Millennials Want Self-Serve Customer Service Options

Peter Roesler, President - Web Marketing Pros

By Peter Roesler

President, Web Marketing Pros

The definition of good customer service is changing. For many years, customer service was exclusively about getting customer in contact with another human who can help serve the customer’s needs. Whether that contact happened face-to-face, by phone, or via letter, the basics of good customer service remained the same. A recent study suggests that the internet has changed the way that some people think about customer service. New data from Aspect Software shows that millennials are now looking for a customer service experience they can have alone.

The study showed that customer service remains important with consumers in the U.S., which is in line with research covered in previous articles on this site. The researchers reported that 76% of Americans view customer service as a true test of how much a company values them (perhaps the other 24% wanted flowers, too). This sentiment remains strong among millennials. Of those who participated in the survey, nearly half of US millennials have stopped doing business with at least 1 company because of poor customer service in the past year.

customer-serviceThe value of customer service is nothing new to marketers, but what is different is the way people choose to get the help they need. Besides phone, in person, or by mail, it’s now possible for consumers to get help on social media, through email, on FAQ pages, or user forums. The study suggests businesses aren’t responding quickly enough to these changes.

“The average consumer interacts with customer service 65 times a year, yet they are increasingly underwhelmed with an experience that does not reflect consumers’ digital and mobile preference nor their desire to resolve issues on their own,”  said Joe Gagnon of Aspect Software.

The point Gagnon was trying to make is supported by the growing expectations for customer service among young adults. According to the survey the majority of U.S. millennials (55%) say their customer service expectations have increased over the past three years.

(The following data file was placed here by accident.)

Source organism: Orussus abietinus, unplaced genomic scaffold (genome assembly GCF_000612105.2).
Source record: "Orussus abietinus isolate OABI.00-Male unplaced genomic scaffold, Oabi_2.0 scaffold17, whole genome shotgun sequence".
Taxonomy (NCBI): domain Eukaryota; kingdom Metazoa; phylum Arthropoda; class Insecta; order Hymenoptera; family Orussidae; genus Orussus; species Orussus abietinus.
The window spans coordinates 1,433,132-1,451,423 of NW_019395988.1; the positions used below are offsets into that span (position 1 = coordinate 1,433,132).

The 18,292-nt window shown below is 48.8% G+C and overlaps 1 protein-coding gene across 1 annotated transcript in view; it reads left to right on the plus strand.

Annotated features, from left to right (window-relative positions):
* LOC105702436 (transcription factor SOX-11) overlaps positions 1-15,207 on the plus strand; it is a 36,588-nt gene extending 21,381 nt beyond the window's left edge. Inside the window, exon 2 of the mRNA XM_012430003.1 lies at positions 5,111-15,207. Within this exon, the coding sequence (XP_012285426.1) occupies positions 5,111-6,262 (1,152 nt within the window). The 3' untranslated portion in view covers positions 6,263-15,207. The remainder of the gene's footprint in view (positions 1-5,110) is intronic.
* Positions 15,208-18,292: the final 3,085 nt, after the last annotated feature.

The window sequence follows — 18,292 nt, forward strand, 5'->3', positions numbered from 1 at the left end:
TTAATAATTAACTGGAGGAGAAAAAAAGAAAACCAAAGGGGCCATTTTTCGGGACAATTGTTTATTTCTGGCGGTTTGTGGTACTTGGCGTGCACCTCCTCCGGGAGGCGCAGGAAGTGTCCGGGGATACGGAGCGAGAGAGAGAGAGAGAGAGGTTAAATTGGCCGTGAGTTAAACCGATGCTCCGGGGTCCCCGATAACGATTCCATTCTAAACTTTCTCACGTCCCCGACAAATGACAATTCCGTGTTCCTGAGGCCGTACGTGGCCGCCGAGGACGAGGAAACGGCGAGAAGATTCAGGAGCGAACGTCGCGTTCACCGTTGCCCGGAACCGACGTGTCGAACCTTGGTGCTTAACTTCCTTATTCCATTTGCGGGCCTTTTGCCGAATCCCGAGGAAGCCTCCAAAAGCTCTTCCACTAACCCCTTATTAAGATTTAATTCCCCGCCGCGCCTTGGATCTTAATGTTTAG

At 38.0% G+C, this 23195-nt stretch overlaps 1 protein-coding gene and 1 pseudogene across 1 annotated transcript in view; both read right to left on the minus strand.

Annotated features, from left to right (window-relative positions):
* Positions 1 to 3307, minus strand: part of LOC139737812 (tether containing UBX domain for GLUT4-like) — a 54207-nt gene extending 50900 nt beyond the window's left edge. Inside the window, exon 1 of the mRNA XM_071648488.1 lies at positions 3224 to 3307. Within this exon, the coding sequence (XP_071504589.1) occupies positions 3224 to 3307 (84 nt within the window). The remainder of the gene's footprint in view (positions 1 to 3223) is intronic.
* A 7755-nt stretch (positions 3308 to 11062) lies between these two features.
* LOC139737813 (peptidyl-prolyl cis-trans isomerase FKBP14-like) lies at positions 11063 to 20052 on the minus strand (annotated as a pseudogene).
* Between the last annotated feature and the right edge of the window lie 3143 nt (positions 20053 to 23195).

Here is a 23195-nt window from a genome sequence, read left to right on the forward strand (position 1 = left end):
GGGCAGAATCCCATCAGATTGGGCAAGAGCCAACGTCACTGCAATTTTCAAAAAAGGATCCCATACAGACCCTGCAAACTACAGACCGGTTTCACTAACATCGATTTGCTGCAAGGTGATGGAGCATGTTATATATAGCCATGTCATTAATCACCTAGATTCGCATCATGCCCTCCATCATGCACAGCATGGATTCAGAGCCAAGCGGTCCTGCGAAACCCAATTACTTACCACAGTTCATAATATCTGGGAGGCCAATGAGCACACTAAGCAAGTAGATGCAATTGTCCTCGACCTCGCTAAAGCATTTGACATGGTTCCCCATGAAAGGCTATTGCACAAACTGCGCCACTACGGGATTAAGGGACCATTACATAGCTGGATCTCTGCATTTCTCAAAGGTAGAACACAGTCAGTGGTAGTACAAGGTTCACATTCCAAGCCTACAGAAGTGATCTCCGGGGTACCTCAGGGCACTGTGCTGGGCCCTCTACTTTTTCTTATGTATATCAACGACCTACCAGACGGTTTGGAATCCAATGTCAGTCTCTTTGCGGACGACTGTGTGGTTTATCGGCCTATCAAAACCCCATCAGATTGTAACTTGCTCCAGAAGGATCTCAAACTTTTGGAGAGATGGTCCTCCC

Improving customer service doesn’t necessarily mean hiring more customer service reps. The survey suggests millennial consumers want technological customer service solutions they can use on their own. More than two-thirds of millennials (69%) say they feel good about themselves and the companies they do business with when they resolve a problem without talking to customer service.

Though the idea of self service customer service may seem counterintuitive, it makes sense when one thinks about it. Customer service reps for a company are normally providing assistance based on information given to them in a user guide. Giving customer access to the same information eliminates the need for sitting on the phone or waiting for an email reply.

There are several ways businesses can empower consumers to solve problems on their own. Having a Frequently Asked Question section is a simple but effective fix for handling the most common queries. Another possibility is adding a troubleshooting guide, a walkthrough that helps customers diagnose their issue while testing various solutions to fix the problem. Another option is to have a help forum where people can post their questions to other users or see responses that have worked for others. There are a lot of ways to help customers by allowing them to help themselves.

Providing good customer service is a necessity for a businesses and its important to remember that what qualifies for as good customer service varies by demographic. To gain the loyalty of the young adults who are the future of a brand, business owners need to use technology to give them the customer service experience they want.

For more on the best customer service tactics for the modern age, read this article on the value of using live chat to handle customer service.


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